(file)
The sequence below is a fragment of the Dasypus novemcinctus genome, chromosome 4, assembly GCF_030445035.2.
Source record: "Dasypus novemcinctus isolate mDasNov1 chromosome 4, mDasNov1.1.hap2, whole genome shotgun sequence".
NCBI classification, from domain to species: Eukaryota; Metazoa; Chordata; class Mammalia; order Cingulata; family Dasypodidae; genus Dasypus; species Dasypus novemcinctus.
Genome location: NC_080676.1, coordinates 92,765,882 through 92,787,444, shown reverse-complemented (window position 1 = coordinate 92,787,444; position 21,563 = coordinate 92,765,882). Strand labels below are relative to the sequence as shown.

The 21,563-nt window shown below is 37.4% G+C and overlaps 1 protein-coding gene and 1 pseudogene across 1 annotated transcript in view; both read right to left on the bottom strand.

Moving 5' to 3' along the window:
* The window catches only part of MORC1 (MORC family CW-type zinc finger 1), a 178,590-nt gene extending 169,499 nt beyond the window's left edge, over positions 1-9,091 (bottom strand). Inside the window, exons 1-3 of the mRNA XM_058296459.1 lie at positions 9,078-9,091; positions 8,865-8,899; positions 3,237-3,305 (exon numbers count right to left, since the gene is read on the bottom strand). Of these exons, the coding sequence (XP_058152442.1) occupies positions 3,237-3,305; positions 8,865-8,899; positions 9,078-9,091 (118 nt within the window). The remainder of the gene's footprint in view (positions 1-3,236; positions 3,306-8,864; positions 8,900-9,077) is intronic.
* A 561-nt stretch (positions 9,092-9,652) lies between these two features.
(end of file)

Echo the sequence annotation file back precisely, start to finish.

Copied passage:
The sequence below is a fragment of the Dasypus novemcinctus genome, chromosome 4, assembly GCF_030445035.2.
Source record: "Dasypus novemcinctus isolate mDasNov1 chromosome 4, mDasNov1.1.hap2, whole genome shotgun sequence".
NCBI classification, from domain to species: Eukaryota; Metazoa; Chordata; class Mammalia; order Cingulata; family Dasypodidae; genus Dasypus; species Dasypus novemcinctus.
Genome location: NC_080676.1, coordinates 92,765,882 through 92,787,444, shown reverse-complemented (window position 1 = coordinate 92,787,444; position 21,563 = coordinate 92,765,882). Strand labels below are relative to the sequence as shown.

The 21,563-nt window shown below is 37.4% G+C and overlaps 1 protein-coding gene and 1 pseudogene across 1 annotated transcript in view; both read right to left on the bottom strand.

Moving 5' to 3' along the window:
* The window catches only part of MORC1 (MORC family CW-type zinc finger 1), a 178,590-nt gene extending 169,499 nt beyond the window's left edge, over positions 1-9,091 (bottom strand). Inside the window, exons 1-3 of the mRNA XM_058296459.1 lie at positions 9,078-9,091; positions 8,865-8,899; positions 3,237-3,305 (exon numbers count right to left, since the gene is read on the bottom strand). Of these exons, the coding sequence (XP_058152442.1) occupies positions 3,237-3,305; positions 8,865-8,899; positions 9,078-9,091 (118 nt within the window). The remainder of the gene's footprint in view (positions 1-3,236; positions 3,306-8,864; positions 8,900-9,077) is intronic.
* A 561-nt stretch (positions 9,092-9,652) lies between these two features.